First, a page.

• Maddy Rain

Wedding Day - Excerpt from Bittersweet


When I was seven years old, my mother married Terrance. We sat in a small room off the side of the sanctuary of a church I barely remember while ladies fused over my mother’s hair. I remember being overwhelmed with how beautiful she looked with her dark round eyes and her thick berry-colored lips. Her wedding dress was bluish-white and she had fresh cut flowers in her hair. Gardenias. Every time I catch a whiff of the flower, I’m brought back here to this moment. Recently, Fable had planted a gardenia bush in front of the bookshop in order to attract more customers. For me, all it did was attract old memories when I would pass them by on my way to the store. It had been two weeks since my first day here but my life before seemed as if it belonged to another person entirely. My mother couldn’t stop smiling on her wedding day. She had been a different person before that day too. After all the women fussing over her hair had left the room, I crawled up onto her lap, cradling me in her arms as she had done when I was much younger. She pinned back my crochet braids with a headband that had a large light pink flower on it that matched the tulle of my dress perfectly. At the waist, dividing the satin top of my dress and the itchy tulle of the bottom of it, a dark pink velvet ribbon with tiny fake white flowers all around it. My mother told me I looked like a little princess and I certainly felt like one in that dress. I loved that dress. I would take it out of my closet and wear it all the time, as long as it fit me. For my birthday, I even made my mother buy me a tiara to wear with it. The scent of the flowers even made me remember the way she had kissed me on the forehead, her lips as soft as rose petals.


“What’s on your mind, sweet pea?” She had asked, her voice was warm and deep.


“You love Terrance,” I stated.


“Yes, very much so.” I remember thinking that I did not recognize this woman who was holding me. She was a stranger to me. Love had changed her. After she met Terrance, she began to laugh more and yell less. My brother Jace and I seemed to get away with a lot more after he came along. It was like she had been replaced. As a seven-year-old, this scared me. Not that I didn’t like what my mother had turned into, I just didn’t trust it. “What are you?” I asked her.


She laughed breathlessly. “In love, sweet baby girl.”


“What does ‘in love’ mean? Does it hurt?”


She laughed again and pulled me closer. “You see, I ran from love.” I listened to her voice through her chest and began to drift off only slightly at the steady rhythm of her heartbeat. “Turned and ran as far and as fast from it as I could because love destroys you. It tears you in half and shakes you down to your very core. And I was afraid. It forces you to look at who you really are. Forces you to see the truth that you have tried so hard to deny. Love is a hurricane. No matter how fast you run, no matter how stubbornly you fight against it, love will find you. It will hunt you down and consume you. It takes inventory of everything you are and everything you’re not and accepts you unconditionally. Nothing in this world scared me more than love. And one day, baby girl, love will come for you.”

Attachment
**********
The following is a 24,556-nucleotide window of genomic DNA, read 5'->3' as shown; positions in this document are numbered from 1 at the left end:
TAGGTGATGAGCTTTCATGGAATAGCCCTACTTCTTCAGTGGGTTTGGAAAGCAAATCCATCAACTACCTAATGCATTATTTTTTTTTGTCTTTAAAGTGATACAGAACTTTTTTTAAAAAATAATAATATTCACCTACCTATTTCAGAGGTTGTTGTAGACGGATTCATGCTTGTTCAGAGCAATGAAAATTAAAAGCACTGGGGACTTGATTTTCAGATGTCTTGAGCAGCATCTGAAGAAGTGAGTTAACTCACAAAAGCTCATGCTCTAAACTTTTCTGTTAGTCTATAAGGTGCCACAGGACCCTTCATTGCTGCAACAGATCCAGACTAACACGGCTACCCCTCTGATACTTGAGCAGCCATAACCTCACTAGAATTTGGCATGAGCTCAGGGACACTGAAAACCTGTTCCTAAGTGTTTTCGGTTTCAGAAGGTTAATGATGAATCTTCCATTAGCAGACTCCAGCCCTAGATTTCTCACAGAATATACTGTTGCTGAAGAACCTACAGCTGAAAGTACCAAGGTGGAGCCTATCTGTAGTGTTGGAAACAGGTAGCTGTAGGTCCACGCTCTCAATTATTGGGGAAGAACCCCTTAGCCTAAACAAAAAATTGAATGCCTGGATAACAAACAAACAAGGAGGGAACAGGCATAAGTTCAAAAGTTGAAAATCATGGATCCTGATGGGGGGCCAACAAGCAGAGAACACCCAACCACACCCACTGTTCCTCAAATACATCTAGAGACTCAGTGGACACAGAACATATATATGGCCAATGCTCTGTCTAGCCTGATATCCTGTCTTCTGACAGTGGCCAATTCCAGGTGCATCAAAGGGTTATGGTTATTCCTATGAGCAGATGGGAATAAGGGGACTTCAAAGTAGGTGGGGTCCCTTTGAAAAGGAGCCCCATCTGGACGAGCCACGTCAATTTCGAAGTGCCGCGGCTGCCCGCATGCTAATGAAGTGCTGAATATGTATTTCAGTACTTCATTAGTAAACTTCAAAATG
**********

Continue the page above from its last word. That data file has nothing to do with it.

This notion scared me. Love became an entity, a monster that stalked me. Lying in wait, hiding in the closet or under my bed. It would take me like it took my mother and a substitute would be left in my stead. I began to have nightmares about this faceless creature, standing at an altar in a tuxedo. The face was a mask, one of those thespian happy masks staring at me with no eyes behind it. His hands were long and stretchy, they reached down the aisle to me and pulled me towards him. I would struggle and struggle but no matter how hard I fought, it continued to reel me in but I woke up before I ever got to the altar.


I kept a careful eye on my mother in the weeks that followed, afraid that she was an impostor. No one seemed to notice that she was different. That she had changed. I confided in Jace that I thought she wasn’t my real mother but he only told me I was being stupid. I couldn’t make anyone understand, it seemed. In time, I began to accept the impostor as my mother because she was warm and kind but there continued to be a part of me that didn’t trust her. Not until I was much older and realized how ridiculous I had been. Just the same, I made a promise that I would never let myself be changed the way my mother had been. I was stronger than that. I didn’t need that.

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